Miriam & Tzipporah

You think you know me but you don’t.  

I am Miriam. The famous Prophetess. The leader of women singing and dancing  on the shores of the Reed Sea.  

I am Miriam. Famous sister of the arguably more famous Moses and Aaron.  Miriam, whose name is sometimes used - always in relation to them, never  standing on it’s own – and whose name is sometimes NOT used.  I am left out when the men are listed. Like all my mothers and sisters and  daughters. Sometimes we are simply unnamed. Most of the time, actually. If you think about it, it’s pretty incredible that you know who I am at all. 

Back then, everyone knew me.  

I WAS a famous Prophetess. And a healer. And I COULD find water where others  could not. Not a magic skill that one, just a different way of observing the world.  Other women could do it too – you just never hear about them. Other women  were diviners and healers. But they didn’t have famous brothers so there stories  are lost.  

Most of my story is lost too. That book you revere – it doesn’t tell you HOW I  became a prophetess. It doesn’t tell you HOW I found water. It doesn’t tell you  WHO taught me the healing herbs and how and when to apply them, and where  to find them, and how to store them. It doesn’t tell you about the other times I  danced with women. It doesn’t tell you about the women I led or the women I  taught or the women I loved. That book – it doesn’t tell you much of anything.  

I have stories too. The women told them. We tried to save our stories but no one  taught us how to write them down and they’ve been lost over time. Only the men  got to preserve their stories on papyrus scrolls in clay jars in dark caves. Only their  
stories and the small fragments of ours that they deemed worthy. But I have  stories. And if you look hard enough, and if you listen hard enough – you just  might find that they are not so different from yours.

You think you know me but you don’t. 

I am Tzipporah. Famous wife of the more famous Moses.  

You think you know the story: How I discovered Moses at the well and he saved me from the  brutes and watered my camels; How I took him home to my father who offered him my hand in  marriage; How I bore him two sons. I am the model of a perfect woman. Damsel in distress. Fertile producer of male progeny.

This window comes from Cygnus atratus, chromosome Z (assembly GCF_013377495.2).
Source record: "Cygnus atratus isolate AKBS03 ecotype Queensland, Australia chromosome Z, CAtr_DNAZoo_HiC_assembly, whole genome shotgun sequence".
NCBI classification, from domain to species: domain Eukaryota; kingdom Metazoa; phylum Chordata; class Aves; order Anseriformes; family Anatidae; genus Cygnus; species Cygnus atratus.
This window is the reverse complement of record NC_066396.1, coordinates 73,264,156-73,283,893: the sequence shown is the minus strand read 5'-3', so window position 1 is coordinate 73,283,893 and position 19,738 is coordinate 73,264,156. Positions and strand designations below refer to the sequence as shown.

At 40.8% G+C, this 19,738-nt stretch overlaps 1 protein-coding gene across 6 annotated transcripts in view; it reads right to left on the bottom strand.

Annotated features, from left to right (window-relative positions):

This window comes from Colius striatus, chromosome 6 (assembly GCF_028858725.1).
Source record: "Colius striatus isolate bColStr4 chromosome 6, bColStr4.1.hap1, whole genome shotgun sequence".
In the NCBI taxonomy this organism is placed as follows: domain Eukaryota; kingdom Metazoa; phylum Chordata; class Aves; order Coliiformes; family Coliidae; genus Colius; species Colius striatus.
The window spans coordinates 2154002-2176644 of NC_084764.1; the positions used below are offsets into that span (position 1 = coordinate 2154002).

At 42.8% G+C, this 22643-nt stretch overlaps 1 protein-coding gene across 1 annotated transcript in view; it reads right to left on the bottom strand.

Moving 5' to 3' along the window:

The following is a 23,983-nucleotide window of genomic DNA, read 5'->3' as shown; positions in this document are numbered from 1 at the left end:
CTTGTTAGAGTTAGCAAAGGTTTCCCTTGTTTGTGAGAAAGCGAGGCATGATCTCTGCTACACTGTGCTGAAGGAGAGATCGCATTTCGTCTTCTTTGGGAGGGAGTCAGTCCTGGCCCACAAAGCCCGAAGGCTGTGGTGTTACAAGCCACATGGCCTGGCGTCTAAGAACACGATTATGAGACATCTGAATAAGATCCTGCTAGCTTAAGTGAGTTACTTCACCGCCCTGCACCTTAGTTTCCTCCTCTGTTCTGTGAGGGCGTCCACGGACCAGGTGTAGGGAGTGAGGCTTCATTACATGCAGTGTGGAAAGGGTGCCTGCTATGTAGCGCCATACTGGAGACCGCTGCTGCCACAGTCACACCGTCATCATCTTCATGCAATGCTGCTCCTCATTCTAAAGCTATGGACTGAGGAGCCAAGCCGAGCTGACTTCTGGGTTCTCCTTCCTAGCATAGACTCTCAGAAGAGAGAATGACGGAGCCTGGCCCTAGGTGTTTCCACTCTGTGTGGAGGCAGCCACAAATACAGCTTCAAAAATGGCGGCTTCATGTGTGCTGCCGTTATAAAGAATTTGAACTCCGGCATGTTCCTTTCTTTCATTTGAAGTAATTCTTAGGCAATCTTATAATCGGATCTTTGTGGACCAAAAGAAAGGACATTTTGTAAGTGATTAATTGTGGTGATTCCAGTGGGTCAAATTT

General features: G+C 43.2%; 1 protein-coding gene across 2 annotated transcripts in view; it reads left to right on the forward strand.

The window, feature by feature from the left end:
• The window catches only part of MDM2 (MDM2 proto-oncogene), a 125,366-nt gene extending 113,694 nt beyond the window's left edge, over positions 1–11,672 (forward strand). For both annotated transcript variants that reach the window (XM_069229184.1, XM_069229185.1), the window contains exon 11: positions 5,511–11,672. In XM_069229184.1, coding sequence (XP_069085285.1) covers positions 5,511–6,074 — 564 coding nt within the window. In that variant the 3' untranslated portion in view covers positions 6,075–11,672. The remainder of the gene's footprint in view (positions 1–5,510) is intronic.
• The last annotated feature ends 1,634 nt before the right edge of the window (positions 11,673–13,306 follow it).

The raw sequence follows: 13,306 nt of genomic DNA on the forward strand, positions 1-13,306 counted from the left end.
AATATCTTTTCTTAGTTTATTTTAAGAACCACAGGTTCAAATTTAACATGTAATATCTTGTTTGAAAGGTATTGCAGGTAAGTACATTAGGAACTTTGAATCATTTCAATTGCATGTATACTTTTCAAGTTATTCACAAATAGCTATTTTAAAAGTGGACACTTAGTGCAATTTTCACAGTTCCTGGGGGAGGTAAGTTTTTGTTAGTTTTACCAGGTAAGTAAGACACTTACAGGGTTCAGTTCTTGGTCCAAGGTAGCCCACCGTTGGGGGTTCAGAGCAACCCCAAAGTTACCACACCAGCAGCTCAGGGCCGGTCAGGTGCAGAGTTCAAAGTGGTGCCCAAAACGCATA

But there is so much you don’t know. 

You don’t know what it was like to be abandoned by a husband who leaves you with two small  children so that he can go back to a land where he is a wanted murder because of something  some invisible God told him to do – to rescue a people that is not your people; to prioritize  children that are not your children. You don’t know that part of the story. 

Or the part where my father hears the news that the man who abandoned me and my children  is now a famous hero, and then forces us to travel to the middle of nowhere to be reunited  with this man – this man who welcomes my father with open arms but does not even  acknowledge his wife or his children. You don’t know what that felt like.  

Or what it felt like to suddenly go from being a quiet shepherdess the the wife of a leader of a  nation. Nothing was private anymore! I couldn’t go anywhere without people starting. And  don’t think they were only staring at me because I was Moses’ wife. I was also other. Different.  Foreign. I was not of this people and yet they were expected to regard me as a leader. But don’t  think I didn’t hear the whispers! 

Oh? you say – you didn’t know? You didn’t realise? Of course not. That book of yours – it didn’t  record that part. Moses wrote his story. Not mine. He wouldn’t have understood my story – the  story of a lonely woman; an abandoned woman; a displaced woman; a woman who is other. He  could not have understood that. 

But maybe you can? 
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